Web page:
I ask here the opposite of this question.
My dog is at home. A few minutes before I arrive home by car, he gets excited that I arrive (I know because the parents tell me so).
He keeps his excitement all the time, while I park the car, and enter the door - when he greets me personally.
Smell, noise and other "standard" senses should be pretty much useless. The distance is too big, and the interferences too strong.
This might be related to the question: how do animals sense danger (e.g. earthquakes, storms...)?
However, in these cases there are vibrations or sounds in the ground (transmitted through the building walls) or specific changes in air pressure.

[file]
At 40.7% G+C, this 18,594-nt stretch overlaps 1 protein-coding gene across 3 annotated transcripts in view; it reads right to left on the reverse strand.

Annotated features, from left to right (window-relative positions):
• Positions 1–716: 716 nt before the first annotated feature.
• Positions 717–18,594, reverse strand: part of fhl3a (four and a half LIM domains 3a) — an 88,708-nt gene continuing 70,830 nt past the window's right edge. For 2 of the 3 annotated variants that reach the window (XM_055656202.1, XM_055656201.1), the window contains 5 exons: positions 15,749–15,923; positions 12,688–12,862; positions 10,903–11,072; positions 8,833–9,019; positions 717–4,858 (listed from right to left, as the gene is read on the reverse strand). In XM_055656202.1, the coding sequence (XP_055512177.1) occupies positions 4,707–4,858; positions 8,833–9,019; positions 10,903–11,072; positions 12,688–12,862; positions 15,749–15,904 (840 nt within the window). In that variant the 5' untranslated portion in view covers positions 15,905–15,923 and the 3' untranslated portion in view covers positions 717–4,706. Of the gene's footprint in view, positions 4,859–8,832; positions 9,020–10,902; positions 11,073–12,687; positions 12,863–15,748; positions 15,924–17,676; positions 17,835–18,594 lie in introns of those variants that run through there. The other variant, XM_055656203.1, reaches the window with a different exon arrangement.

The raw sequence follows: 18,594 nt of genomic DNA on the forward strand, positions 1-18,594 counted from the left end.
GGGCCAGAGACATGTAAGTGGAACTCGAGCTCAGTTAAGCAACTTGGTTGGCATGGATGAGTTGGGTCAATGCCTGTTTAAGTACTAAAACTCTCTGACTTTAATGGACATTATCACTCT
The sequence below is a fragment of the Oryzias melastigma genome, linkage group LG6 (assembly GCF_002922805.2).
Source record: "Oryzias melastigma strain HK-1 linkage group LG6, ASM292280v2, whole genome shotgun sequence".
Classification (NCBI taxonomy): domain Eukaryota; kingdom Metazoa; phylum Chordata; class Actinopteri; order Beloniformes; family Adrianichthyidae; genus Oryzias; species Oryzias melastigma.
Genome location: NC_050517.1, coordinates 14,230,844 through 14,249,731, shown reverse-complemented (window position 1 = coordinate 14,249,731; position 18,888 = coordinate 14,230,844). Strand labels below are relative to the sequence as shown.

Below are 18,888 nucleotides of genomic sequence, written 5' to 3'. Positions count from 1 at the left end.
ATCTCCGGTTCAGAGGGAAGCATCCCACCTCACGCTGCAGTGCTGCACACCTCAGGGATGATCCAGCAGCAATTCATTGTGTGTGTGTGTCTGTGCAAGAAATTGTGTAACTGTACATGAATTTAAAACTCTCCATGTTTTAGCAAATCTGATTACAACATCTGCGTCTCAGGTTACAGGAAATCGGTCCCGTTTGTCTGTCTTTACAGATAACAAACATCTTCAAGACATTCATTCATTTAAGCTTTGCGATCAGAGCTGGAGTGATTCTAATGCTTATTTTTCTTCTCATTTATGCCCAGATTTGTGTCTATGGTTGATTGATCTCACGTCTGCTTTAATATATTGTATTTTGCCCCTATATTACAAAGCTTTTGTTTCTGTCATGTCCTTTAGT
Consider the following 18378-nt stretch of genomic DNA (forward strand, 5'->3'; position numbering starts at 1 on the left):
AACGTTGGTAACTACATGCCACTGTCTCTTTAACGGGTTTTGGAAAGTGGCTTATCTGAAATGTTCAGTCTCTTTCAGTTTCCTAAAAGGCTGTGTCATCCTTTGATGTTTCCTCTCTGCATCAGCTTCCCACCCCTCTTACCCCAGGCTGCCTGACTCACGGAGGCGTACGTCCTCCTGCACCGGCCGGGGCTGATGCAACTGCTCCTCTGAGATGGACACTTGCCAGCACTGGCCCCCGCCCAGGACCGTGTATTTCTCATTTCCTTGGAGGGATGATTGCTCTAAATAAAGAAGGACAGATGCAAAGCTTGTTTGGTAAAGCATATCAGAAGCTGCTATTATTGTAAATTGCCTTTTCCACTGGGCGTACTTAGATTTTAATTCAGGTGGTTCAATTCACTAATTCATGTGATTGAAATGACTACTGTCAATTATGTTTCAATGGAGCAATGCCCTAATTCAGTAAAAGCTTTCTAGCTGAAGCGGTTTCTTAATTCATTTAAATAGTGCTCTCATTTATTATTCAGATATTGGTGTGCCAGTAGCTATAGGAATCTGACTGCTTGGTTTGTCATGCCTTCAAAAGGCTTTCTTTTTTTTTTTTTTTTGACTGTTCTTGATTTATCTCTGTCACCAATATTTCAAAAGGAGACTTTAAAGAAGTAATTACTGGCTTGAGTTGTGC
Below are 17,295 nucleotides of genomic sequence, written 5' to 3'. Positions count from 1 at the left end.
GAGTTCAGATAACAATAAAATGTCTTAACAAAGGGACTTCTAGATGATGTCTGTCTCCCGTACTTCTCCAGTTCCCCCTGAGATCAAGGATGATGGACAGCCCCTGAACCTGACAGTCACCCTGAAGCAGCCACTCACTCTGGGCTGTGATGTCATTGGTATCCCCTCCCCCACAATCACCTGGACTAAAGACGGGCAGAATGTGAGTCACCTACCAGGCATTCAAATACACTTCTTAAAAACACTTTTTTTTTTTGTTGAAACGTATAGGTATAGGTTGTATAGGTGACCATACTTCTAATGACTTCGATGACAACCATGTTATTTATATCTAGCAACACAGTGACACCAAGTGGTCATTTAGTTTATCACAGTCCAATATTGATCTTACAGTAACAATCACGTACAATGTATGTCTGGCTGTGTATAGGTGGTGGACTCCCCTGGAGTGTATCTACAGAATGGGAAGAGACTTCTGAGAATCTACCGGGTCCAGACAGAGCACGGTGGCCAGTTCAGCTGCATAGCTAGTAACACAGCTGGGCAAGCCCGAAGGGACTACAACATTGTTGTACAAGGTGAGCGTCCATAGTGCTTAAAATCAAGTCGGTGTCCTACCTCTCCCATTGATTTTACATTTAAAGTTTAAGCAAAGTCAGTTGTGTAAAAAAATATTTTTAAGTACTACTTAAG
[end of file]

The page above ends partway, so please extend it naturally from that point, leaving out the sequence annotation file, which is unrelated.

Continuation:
Humans are too insensitive to feel these, but animals are not.
Schematic of the area:
- red line: my path with car (on normal streets);
- cyan areas: buildings taller or much taller than the car;
- purple square: wild estimation where I am when the dog starts to be excited;
- the green-ish stuff - lots of vegetation: tall bushes, trees, tall trees...
- in the anonymized white area there are also tall buildings and vegetation;